6. There aren’t really any parallels between the experiment covered here and a video game. The experiment covered a boring, mundane activity that none of the participants actually deliberately chose to do. Yes, they could have gotten up and left the room at any time, but there’s a world of difference between participating in a psychological study and choosing a game to play.

    The overall thesis here also discounts the importance of money relative to the individual. When I was a teenager I shopped bargain basement bins and even if I only played a game for 4-5 hours before I was bored of it, if it was only $5-10, I really didn’t protest much. If I’d paid $60 for a game as a teenager, I might have felt some pressure to rate it as more enjoyable. Now as an adult, paying $60 for a game isn’t really a hardship, so the price point doesn’t factor into my overall assessment of the game. Granted that may be because I’m an extremely careful shopper and read both “professional” reviews and amateur ones before I buy anything from a new IP.

  7. I think it depends on what gamers define as “value” to them. After all, value is pretty subjective. Yet it can be warped by bias. There are times where I have bought DLC and it made me “Wow, did I really do that? Have I let my hardcore collectivist attitude drive me that bad?”

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  9. I agree with Atomic Suplex that the poor quality of DS3 is a factor not fully considered in the experiment.
    I’m sure this dissonance applies to a lot of people, but I wonder if it changes for people who play a lot of games. When I pop a $60 disc in the tray and start playing a bad game, I may be annoyed at wasting $60, but my gaming time is more valuable then that, and I won’t hesitate to shut it off and play something else. Equally, some of the games currently spending the most time in my rotation are free ones.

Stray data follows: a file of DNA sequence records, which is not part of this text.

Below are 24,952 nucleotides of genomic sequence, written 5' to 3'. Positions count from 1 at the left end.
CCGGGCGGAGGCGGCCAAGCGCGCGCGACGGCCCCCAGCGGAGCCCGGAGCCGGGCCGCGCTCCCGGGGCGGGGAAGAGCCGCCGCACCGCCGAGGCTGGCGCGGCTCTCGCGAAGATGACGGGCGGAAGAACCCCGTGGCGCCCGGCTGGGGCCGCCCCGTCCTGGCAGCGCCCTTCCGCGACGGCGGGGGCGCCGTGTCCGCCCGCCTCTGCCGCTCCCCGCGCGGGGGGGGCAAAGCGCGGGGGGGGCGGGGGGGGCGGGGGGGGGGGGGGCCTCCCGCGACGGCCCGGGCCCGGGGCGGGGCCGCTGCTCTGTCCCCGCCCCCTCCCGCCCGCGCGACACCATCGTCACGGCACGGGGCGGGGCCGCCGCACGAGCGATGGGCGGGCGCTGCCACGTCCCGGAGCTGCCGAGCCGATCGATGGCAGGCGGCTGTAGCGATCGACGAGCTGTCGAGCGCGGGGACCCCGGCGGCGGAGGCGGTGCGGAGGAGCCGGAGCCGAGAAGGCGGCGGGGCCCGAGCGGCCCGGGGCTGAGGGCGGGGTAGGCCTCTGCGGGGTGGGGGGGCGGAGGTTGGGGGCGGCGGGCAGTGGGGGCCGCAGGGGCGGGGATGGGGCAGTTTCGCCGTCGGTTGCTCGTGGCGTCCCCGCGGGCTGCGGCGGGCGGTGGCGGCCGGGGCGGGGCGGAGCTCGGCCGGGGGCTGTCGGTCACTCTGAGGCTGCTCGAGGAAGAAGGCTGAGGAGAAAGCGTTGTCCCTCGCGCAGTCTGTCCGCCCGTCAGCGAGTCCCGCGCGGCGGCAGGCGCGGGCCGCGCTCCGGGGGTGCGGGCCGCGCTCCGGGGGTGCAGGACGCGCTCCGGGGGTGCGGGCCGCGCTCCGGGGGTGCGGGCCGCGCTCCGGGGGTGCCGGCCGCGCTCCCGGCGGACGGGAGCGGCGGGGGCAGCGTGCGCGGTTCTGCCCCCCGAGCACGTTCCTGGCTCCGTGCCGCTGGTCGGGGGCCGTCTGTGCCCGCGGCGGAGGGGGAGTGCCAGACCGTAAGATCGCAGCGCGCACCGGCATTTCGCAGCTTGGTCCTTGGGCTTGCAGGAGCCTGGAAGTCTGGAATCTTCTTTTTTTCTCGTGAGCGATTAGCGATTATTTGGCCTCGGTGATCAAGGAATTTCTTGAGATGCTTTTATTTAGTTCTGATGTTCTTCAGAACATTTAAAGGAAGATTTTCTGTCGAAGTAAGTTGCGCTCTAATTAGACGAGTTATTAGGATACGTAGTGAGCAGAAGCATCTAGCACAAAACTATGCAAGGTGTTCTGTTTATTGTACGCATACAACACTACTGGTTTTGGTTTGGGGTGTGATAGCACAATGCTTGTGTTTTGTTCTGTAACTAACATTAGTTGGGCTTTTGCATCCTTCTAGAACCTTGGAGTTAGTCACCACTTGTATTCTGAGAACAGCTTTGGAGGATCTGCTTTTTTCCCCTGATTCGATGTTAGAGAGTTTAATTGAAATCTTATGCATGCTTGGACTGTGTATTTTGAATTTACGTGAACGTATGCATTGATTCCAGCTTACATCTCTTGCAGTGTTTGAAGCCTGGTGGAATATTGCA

10. How can games stop being fun? Ok I get patches, updates, dlc’s and expansions. But I have seen people describe it as game stopped being fun without game changing in any way or form. People stop HAVING fun with the games. So since it is feature of a person not the game I see no problem with dropping games I don’t enjoy anymore.

    And about remorse. It works only if the clause of I paid some sum of money for it is enough to cause psychological tension. More often than not that fact that I don’t have enough to get what I want/need is what causes tension. The tension of spending 60 bucks can be front loaded (you feel tension before purchase) and you only go with it once there is no more remorse. That ay if you don’t like it eventually its two things generally happen: Either I convince myself that I got all the fun the game had to offer or that I misjudged my sources when making decision to buy that game (I made a mistake).

    Or is there general idea that people are not really comfortable with the idea that they can make mistakes?

  11. I find it’s reverse for me: If I spend $60 for a game that sucks I’d return it right away; if I spend $10 for a game that turns out to be good, I’d be more delighted to have it. And more inclined to play it.

    I think what it comes down to is how much is your time worth? It’s interesting that neither the experiment or the game(s) produce any true value.